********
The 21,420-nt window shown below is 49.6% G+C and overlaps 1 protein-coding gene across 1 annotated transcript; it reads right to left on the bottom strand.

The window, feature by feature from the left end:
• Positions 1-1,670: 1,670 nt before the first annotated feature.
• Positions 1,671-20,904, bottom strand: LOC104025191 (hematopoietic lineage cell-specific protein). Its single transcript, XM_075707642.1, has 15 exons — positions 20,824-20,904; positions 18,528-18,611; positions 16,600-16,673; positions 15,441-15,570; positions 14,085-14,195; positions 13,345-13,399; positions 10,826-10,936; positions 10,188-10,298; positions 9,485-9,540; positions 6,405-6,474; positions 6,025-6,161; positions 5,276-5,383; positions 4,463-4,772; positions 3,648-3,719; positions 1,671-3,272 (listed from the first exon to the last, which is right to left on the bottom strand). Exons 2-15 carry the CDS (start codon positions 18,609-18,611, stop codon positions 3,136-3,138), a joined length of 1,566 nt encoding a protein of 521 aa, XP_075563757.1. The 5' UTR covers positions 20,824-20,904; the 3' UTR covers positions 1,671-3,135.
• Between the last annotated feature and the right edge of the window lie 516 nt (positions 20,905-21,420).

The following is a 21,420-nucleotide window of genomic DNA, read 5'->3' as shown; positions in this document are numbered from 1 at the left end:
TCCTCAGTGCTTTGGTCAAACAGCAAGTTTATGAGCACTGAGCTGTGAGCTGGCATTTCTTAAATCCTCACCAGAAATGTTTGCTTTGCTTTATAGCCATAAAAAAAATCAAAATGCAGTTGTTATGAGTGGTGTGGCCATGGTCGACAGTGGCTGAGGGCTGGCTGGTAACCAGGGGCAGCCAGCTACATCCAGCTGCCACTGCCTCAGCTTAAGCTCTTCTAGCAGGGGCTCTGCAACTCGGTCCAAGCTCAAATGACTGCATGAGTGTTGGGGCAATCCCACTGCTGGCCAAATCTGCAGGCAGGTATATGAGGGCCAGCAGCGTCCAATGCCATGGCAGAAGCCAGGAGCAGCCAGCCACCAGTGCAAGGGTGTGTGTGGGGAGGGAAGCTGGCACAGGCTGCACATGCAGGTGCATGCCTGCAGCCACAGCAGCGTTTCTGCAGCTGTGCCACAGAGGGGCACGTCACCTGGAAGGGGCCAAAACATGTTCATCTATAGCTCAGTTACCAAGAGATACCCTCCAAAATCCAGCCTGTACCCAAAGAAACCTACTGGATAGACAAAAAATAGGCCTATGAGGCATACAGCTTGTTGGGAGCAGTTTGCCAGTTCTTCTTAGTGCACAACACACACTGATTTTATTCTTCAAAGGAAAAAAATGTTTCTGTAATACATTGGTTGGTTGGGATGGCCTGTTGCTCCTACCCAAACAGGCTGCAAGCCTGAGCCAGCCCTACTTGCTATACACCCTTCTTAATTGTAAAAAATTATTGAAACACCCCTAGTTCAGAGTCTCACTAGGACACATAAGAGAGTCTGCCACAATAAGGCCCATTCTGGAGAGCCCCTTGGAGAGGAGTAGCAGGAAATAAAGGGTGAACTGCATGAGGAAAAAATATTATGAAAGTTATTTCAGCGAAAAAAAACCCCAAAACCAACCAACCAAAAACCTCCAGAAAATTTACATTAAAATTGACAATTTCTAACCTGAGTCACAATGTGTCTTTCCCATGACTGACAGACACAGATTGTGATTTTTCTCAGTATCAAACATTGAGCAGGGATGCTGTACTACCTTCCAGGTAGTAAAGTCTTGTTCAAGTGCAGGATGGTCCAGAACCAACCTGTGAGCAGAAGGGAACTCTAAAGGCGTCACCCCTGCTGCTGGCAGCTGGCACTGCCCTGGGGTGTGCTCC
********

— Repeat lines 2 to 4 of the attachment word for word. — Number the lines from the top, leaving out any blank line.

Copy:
The window, feature by feature from the left end:
• Positions 1-1,670: 1,670 nt before the first annotated feature.
• Positions 1,671-20,904, bottom strand: LOC104025191 (hematopoietic lineage cell-specific protein). Its single transcript, XM_075707642.1, has 15 exons — positions 20,824-20,904; positions 18,528-18,611; positions 16,600-16,673; positions 15,441-15,570; positions 14,085-14,195; positions 13,345-13,399; positions 10,826-10,936; positions 10,188-10,298; positions 9,485-9,540; positions 6,405-6,474; positions 6,025-6,161; positions 5,276-5,383; positions 4,463-4,772; positions 3,648-3,719; positions 1,671-3,272 (listed from the first exon to the last, which is right to left on the bottom strand). Exons 2-15 carry the CDS (start codon positions 18,609-18,611, stop codon positions 3,136-3,138), a joined length of 1,566 nt encoding a protein of 521 aa, XP_075563757.1. The 5' UTR covers positions 20,824-20,904; the 3' UTR covers positions 1,671-3,135.